My favorite part of the writing process is when the outside world becomes quiet and my being is interlaced completely with the keyboard and that singular moment of story.

Out of your published work, do you have a personal favorite?

Right now it’s “Sewn into Her Fingers” that’s in the anthology Eternal Frankenstein that came out last year from Word Horde. It was the first thing I wrote in years that I felt was truly the next step in my evolution as a writer.

What projects are you currently working on?

I’m working on a novel called The Edgar Allan Poe Simulator, which is about Poe, video games, life and death, and interdimensional portals. I’m also finishing up a short story about a nymphomaniac who has the magic power to heal trauma through sex.

Big thanks to Autumn Christian for being this week’s author interview. Find her online at her website and her Amazon Author page as well as on Facebook and Twitter!

Happy reading!

A Fairy Tale Ending: Interview with Carina Bissett

Welcome back! Today’s featured author is the talented Carina Bissett. Carina is an accomplished writer, editor, and scholar whose focus is often in the realm of dark fantasy and fairy tales. She has a new story slated for release in the Hath No Fury anthology from Ragnarok, and she is also currently instructing a course on monstrous women in literature (and what could be cooler than that?).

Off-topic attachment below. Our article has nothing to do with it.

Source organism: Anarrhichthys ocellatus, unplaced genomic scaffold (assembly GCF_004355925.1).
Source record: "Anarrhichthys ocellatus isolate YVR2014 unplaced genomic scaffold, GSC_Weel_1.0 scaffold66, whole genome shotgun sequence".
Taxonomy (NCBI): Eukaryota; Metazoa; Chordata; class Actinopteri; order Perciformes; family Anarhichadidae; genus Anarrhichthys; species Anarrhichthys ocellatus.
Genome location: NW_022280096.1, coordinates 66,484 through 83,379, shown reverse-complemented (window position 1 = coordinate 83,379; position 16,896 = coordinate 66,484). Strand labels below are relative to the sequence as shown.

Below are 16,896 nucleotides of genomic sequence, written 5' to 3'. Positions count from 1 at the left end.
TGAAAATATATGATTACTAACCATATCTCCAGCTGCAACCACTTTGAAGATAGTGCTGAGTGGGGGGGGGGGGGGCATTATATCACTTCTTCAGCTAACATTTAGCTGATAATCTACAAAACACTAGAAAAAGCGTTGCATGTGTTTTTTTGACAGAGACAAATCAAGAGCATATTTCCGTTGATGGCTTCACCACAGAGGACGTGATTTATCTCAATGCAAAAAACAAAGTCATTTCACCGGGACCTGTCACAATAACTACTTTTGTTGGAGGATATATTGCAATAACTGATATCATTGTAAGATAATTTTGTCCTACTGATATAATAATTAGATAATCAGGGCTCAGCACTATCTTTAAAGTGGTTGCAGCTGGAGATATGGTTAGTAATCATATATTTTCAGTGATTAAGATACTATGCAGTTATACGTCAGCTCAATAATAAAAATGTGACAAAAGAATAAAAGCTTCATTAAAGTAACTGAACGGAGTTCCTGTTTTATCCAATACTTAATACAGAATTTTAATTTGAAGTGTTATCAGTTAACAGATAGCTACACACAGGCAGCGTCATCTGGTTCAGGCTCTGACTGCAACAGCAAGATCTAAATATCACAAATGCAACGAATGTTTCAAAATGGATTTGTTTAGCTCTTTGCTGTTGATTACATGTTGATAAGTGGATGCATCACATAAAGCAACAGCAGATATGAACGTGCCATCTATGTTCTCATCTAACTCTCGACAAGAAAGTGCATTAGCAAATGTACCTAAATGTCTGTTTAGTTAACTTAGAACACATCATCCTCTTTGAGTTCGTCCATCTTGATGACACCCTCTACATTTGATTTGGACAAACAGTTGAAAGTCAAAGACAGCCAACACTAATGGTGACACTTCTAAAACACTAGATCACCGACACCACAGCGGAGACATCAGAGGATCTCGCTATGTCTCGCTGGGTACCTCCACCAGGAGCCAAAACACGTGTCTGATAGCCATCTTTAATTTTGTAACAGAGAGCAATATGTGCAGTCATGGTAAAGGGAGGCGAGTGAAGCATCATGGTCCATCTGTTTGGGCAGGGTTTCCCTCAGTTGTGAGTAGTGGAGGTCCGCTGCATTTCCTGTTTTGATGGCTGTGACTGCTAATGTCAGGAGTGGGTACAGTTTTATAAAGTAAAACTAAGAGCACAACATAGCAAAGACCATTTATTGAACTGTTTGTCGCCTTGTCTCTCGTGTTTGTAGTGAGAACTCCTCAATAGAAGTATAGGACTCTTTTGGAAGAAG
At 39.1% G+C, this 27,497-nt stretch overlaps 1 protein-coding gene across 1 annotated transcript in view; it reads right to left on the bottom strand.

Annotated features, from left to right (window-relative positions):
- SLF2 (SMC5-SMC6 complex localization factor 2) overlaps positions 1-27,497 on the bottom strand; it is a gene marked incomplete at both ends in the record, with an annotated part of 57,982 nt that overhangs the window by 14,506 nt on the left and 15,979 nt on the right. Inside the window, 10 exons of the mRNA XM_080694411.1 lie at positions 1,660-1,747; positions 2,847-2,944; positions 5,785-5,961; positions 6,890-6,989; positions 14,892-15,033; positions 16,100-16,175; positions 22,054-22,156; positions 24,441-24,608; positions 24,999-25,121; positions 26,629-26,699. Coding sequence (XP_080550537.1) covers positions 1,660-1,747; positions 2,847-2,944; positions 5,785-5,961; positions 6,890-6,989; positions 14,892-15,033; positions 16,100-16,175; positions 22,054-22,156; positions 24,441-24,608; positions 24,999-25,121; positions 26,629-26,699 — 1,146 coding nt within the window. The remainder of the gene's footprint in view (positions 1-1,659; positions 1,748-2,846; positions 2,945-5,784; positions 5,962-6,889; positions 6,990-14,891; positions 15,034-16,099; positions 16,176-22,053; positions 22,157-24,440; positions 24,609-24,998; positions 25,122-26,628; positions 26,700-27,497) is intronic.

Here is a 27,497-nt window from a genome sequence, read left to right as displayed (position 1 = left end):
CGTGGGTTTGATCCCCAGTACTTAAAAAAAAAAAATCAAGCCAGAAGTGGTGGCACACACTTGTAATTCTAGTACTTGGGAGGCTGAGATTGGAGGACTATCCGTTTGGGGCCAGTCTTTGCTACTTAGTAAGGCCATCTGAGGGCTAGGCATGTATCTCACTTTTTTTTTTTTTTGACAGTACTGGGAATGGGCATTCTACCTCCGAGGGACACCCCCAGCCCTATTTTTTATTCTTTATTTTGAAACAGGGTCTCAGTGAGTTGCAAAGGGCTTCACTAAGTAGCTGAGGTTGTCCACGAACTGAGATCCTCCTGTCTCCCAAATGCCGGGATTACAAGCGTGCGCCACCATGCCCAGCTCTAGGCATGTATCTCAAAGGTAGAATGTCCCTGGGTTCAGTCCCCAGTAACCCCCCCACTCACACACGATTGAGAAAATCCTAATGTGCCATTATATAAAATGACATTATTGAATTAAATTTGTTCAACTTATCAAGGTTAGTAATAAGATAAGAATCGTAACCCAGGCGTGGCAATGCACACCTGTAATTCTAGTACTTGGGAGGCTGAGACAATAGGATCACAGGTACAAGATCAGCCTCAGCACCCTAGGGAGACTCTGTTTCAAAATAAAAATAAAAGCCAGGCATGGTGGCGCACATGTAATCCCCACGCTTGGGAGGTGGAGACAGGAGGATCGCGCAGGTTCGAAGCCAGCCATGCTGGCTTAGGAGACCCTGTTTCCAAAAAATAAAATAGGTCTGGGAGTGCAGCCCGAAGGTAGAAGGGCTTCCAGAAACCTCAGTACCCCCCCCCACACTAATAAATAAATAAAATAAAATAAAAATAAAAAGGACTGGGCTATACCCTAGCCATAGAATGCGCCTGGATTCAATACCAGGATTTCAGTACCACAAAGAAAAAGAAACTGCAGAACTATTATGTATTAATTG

Recently, Carina and I discussed her work as a writer and editor, as well as her plans for the future.

A couple icebreakers to start: when did you first decide to become a writer, and who are some of your favorite authors?

Carina BissettI wish I had a definitive moment when I actually made this decision. Books have always been at the center of my life, but it wasn’t until I was in my early 20s that I actually started writing stories of my own. The stories have always been there; getting them on paper was the hard part. It wasn’t until I first read The Bloody Chamber by Angela Carter that things started to click for me. Other writers that influenced my early work are Terri Windling, Margaret Atwood, and Liz Hand. Some of my favorite working writers today include Angela Slatter, Genevieve Valentine, Kate Forsyth, Damien Angelica Walters, and Kristi DeMeester. The talent out there is tremendous and I absolutely love reading stories that inspire me to work harder on my own body of work.